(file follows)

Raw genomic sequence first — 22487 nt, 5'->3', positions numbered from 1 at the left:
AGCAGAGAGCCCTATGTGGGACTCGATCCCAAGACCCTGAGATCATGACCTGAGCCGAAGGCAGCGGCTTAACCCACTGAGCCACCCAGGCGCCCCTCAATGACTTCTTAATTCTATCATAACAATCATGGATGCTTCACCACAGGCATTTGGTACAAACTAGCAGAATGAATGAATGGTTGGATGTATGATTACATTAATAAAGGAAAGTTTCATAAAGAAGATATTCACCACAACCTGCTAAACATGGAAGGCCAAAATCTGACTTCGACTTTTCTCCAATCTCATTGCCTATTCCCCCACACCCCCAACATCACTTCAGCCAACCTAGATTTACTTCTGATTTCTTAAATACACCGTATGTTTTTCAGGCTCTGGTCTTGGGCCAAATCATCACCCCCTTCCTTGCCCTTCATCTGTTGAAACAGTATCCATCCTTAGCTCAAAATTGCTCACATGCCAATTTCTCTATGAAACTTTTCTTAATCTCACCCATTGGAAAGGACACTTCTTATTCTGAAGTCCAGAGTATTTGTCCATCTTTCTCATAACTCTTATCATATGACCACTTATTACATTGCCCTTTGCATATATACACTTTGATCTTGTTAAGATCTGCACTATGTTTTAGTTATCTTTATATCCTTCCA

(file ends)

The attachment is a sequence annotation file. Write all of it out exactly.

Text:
Raw genomic sequence first — 22487 nt, 5'->3', positions numbered from 1 at the left:
AGCAGAGAGCCCTATGTGGGACTCGATCCCAAGACCCTGAGATCATGACCTGAGCCGAAGGCAGCGGCTTAACCCACTGAGCCACCCAGGCGCCCCTCAATGACTTCTTAATTCTATCATAACAATCATGGATGCTTCACCACAGGCATTTGGTACAAACTAGCAGAATGAATGAATGGTTGGATGTATGATTACATTAATAAAGGAAAGTTTCATAAAGAAGATATTCACCACAACCTGCTAAACATGGAAGGCCAAAATCTGACTTCGACTTTTCTCCAATCTCATTGCCTATTCCCCCACACCCCCAACATCACTTCAGCCAACCTAGATTTACTTCTGATTTCTTAAATACACCGTATGTTTTTCAGGCTCTGGTCTTGGGCCAAATCATCACCCCCTTCCTTGCCCTTCATCTGTTGAAACAGTATCCATCCTTAGCTCAAAATTGCTCACATGCCAATTTCTCTATGAAACTTTTCTTAATCTCACCCATTGGAAAGGACACTTCTTATTCTGAAGTCCAGAGTATTTGTCCATCTTTCTCATAACTCTTATCATATGACCACTTATTACATTGCCCTTTGCATATATACACTTTGATCTTGTTAAGATCTGCACTATGTTTTAGTTATCTTTATATCCTTCCA